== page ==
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Govt overrules Board, ratifies cut in EPF rate to 8.7%, unions warn of protest again

Setting aside retirement fund body EPFO trustees' decision, the Finance Ministry lowered interest rate on PF deposits to 8.7 per cent for 2015-16, evoking strong protest from trade unions that dubbed the move as 'anti-labour'.

Written by Aanchal Magazine | New Delhi |
Updated: April 26, 2016 1:52:04 am
EPF rate, epfo, trade unions, finance minister, arun jaitley, epf rate reduced Finance Minister Arun Jaitley

AFTER backtracking on two consecutive decisions concerning the Employees’ Provident Fund (EPF) over the last two months, the NDA government is set for yet another confrontation with trade unions by announcing the ratification of 8.7 per cent as the interest rate for EPF subscribers for 2015-16, lower than the 8.8 per cent recommended by the Central Board of Trustees (CBT) of the Employees’ Provident Fund Organisation (EPFO).

Labour Minister Bandaru Dattatreya, in a written reply to Lok Sabha today, said that while the CBT, on February 16, had proposed an interest rate of 8.8 per cent to be credited into accounts of EPF subscribers, the “Ministry of Finance has, however, ratified an interest rate of 8.7 per cent.”

This is in tune with the government’s move last month, when the Finance Ministry slashed interest rates across a number of savings schemes, including the vastly popular Public Provident Fund, the Kisan Vikas Patra, the National Savings Certificate and the five-year Monthly Income Scheme. This follows a series of rate cuts by the RBI, which has brought down interest rates by 150 basis points over the last 16 months.

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When contacted on the EPF rate, Labour Secretary Shankar Aggarwal said that this decision has not been notified yet. “Ministry of Finance has communicated to us the interest rate of 8.7 per cent. We are awaiting the views of the EPFO on the issue,” he told The Indian Express.

Economic Affairs Secretary Shaktikanta Das echoed this: “It (interest rate cut) is an arithmetical calculation. Labour Ministry will examine and consider this decision. This is not the first time that a reduction in interest rate has been done. It was also done four to five years ago. Earlier also, after several rounds of discussions, the rates have been suitably moderated.” Despite several attempts, Central Provident Fund Commissioner V P Joy could not be reached on his phone.

Some CBT members said they were surprised. “There is no precedent of going back to CBT once the interest rate has been decided. The CBT, headed by Labour Minister, has members from Finance Ministry as well and it had recommended a rate of interest. It’s unusual that after the CBT recommendation, the finance ministry has decided to cut interest rate,” said A K Padmanabhan, board member of the CBT and president of CITU. Trade unions, including RSS-affiliated Bharatiya Mazdoor Sangh (BMS), have already announced nationwide protests against the decision, until it is rolled back.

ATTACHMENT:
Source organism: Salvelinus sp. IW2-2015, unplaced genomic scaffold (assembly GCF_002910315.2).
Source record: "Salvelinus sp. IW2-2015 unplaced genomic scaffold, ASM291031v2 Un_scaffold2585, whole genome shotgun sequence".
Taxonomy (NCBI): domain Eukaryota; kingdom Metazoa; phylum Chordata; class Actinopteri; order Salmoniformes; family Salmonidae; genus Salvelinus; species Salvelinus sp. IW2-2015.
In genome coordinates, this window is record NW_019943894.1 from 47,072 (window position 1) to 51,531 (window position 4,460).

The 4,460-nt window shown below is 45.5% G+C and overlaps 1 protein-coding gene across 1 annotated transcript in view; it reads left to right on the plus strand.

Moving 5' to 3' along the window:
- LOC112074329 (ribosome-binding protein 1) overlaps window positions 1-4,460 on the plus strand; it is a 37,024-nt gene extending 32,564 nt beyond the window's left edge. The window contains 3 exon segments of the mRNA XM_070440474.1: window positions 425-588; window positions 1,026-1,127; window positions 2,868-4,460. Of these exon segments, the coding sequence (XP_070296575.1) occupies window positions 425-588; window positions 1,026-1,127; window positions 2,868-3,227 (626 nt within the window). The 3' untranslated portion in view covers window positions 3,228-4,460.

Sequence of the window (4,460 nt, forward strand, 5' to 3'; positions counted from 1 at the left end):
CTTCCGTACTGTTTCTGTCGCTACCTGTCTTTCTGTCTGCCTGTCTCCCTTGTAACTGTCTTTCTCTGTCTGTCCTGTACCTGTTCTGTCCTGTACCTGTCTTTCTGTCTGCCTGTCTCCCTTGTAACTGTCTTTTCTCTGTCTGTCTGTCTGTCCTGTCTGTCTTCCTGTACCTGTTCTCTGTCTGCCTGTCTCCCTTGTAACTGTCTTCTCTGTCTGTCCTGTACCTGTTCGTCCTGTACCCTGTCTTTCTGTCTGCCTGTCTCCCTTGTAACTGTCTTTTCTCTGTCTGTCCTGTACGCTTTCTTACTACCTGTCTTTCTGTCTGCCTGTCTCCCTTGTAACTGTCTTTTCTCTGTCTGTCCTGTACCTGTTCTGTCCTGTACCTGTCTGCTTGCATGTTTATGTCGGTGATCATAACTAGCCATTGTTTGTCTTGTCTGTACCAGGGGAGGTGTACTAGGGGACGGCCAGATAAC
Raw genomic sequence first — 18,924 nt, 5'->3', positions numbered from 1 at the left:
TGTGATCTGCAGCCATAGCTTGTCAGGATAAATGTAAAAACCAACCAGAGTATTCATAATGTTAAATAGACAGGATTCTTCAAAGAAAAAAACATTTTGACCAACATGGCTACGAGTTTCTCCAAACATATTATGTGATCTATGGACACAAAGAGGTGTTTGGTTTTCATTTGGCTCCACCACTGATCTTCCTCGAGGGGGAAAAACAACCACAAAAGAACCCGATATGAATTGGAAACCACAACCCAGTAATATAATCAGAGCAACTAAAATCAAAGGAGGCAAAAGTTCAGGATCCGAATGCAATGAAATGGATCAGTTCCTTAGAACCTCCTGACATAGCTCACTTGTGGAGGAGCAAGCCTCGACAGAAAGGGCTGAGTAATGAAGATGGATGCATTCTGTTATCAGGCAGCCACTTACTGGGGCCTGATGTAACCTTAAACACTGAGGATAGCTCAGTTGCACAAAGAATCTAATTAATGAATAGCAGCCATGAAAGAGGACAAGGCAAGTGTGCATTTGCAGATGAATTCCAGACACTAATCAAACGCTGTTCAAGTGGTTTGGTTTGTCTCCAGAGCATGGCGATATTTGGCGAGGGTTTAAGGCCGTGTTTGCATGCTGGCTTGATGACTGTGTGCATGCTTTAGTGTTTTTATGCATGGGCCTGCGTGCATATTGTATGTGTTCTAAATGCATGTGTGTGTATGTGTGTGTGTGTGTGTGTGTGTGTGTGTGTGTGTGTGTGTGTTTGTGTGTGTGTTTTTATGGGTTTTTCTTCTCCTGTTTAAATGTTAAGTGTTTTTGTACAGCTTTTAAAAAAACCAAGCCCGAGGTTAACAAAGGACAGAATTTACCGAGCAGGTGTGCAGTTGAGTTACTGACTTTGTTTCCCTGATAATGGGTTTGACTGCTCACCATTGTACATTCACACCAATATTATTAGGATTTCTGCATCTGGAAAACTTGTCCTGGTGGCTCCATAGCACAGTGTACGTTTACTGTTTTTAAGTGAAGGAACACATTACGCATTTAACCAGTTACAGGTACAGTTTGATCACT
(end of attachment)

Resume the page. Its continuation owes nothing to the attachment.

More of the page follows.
“The Finance Ministry has no role to encroach in decisions of CBT. It is the money of workers, the government is not contributing a single paisa. Government should be encouraging small savers. Even if the government decided to pay 8.95 per cent interest rate, it will save Rs 100 crore. We will hold demonstrations at all EPFO offices nationwide till the decision is rolled back,” CBT member and BMS General Secretary Virjesh Upadhyay said.

His colleague on the CBT, Raman Pandey of Indian National Trade Union Congress (INTUC), said his union will protest against the decision, individually as well as jointly with other trade unions.

The EPFO had offered an 8.75 per cent rate of interest in 2013-14 and 2014-15, which was higher than 8.5 per cent in 2012-13 and 8.25 per cent in 2011-12. The labour minister had in February announced “interim” interest rate of 8.8 per cent for 2015-16 for over 4 crore subscribers. As per general practice, the CBT decides the rate and it is approved by finance ministry.

Earlier, on April 19, under pressure from protesting trade unions, the Centre had cancelled a notification that tightened rules for the withdrawal of Employees’ Provident Fund (EPF) accumulations till the age of 58. The decision was announced hours after violent protests by workers and labour unions, mainly in Bengaluru, against the curbs on withdrawing employer’s contribution from PF accumulations. This was the second rollback on the revised EPF withdrawal norms announced in this year’s budget — the government had to earlier scrap its proposal to make 40 per cent of the corpus taxable on withdrawal.

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